Best Practice

Bogotá, Colombia: Transmilenio: Calle 80
Ranking: Gold
Corridor length: 7.5 km
Riders per day: 158.806

Notable strengths: Articulate buses add capacity for greater volumes of riders and dedicated bus-only lanes with physical separation from other vehicular traffic allows for increased on-time performance without traffic delays.

Pavement Quality
2 points

Good-quality pavement ensures better service and operations for a longer period by minimizing the need for maintenance on the busway. Roadways with poor-quality pavement will need to be shut down more frequently for repairs. Buses will also have to slow down to drive carefully over damaged pavement. A smooth ride is critical for creating a high-quality service that can attract and retain customers.

Best Practice

Bogota, Colombia: Transmilenio BRT: Calle 26
Ranking: Gold
Corridor length: 12.2 km
Riders per day: 104,180
Calle 26 BRT line features a pavement structure that is designed for a 30 year life over the entire corridor.


STATIONS (10 points)

Distances Between Stations
2 points

In a consistently built-up area, the distance between station stops optimizes at around 450 meters (1,476 ft.). Beyond this, more time is imposed on customers walking to stations than is saved by higher bus speeds. Below this distance, bus speeds will be reduced by more than the time saved with shorter walking distances. Thus, in keeping reasonably consistent with optimal station spacing, average distance between stations should not be below 0.3 km (0.2 mi.) or exceed 0.8 km (0.5 mi.).

Best Practice

Belo Horizonte, Brazil: MOVE: Cristiano-Machado
Ranking: Gold
Corridor length: 7.1 km
Riders per day: 185,000
Stations are spaced on average between 0.3 km (0.2 miles) and 0.8 km (0.5 miles) apart throughout the length of the corridor.

Scoring In-Depth: 

Stations are spaced, on average, between 0.3 km and 0.8 km apart2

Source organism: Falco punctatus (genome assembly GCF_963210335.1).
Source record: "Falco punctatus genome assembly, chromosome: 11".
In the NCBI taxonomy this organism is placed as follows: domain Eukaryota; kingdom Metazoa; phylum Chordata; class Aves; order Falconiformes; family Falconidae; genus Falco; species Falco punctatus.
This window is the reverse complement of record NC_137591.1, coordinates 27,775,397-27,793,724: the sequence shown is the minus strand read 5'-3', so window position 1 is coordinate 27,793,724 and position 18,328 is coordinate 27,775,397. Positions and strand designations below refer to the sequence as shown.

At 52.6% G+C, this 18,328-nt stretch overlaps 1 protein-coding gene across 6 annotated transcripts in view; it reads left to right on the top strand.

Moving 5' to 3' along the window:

Safe and Comfortable Stations
3 points

One of the main distinguishing features of a BRT system as opposed to standard bus service is a safe and comfortable station environment. Four main elements contribute to that:

  1. Wide: Stations should have an internal width of at least 3 meters (10 ft.).
  2. Weather-protected: Stations should be weather-protected, including from wind, rain, snow, heat and/or cold, as appropriate to the conditions in a specific location.
  3. Safe: Stations should be well-lit, transparent, and have security— whether through security guards or cameras.
  4. Attractive: A clear intention to create attractive stations is also important to the image of the system and creates a sense of permanence and attractiveness that will attract not only riders but developers as well.

Best Practice

Rio de Janeiro, Brazil: BRT Rio: TransCarioca
Ranking: Gold
Corridor length: 39 km
Riders per day: 216,000
TransCarioca was the second BRT line to open in Rio; establishing new connections to the airport. Stations are wide, weather protected, safe, and attractive.

Scoring In-Depth: 

Stations have four elements3

% of stations
Stations have three elements2
Stations have two elements1
Stations have one element0

Number of Doors on Bus
3 points

The speed of boarding and alighting is partially a function of the number of bus doors. Much like a subway in which a car has multiple wide doors, buses need the same to let higher volumes of people on and off the buses. One door or narrow doorways become bottlenecks that delay the bus.

Best Practice

Nantes, France: Ligne 4
Ranking: Bronze
Corridor length: 6.9 km
Riders per day: 25,000
Buses have at least three doors (for articulated buses) or two wide doors (for non-articulated buses) on the station side. System allows boarding at all doors.

Scoring In-Depth: 

Buses have at least three doors (for articulated buses*) or two wide doors (for non-articulated buses) on the station side. System allows boarding at all doors.3% of buses using corridor infrastructure meeting criteria

Docking Bays and Sub-stops
1 point

Multiple docking bays and sub-stops not only increase the capacity of a station, they help stations provide multiple services at the station as well.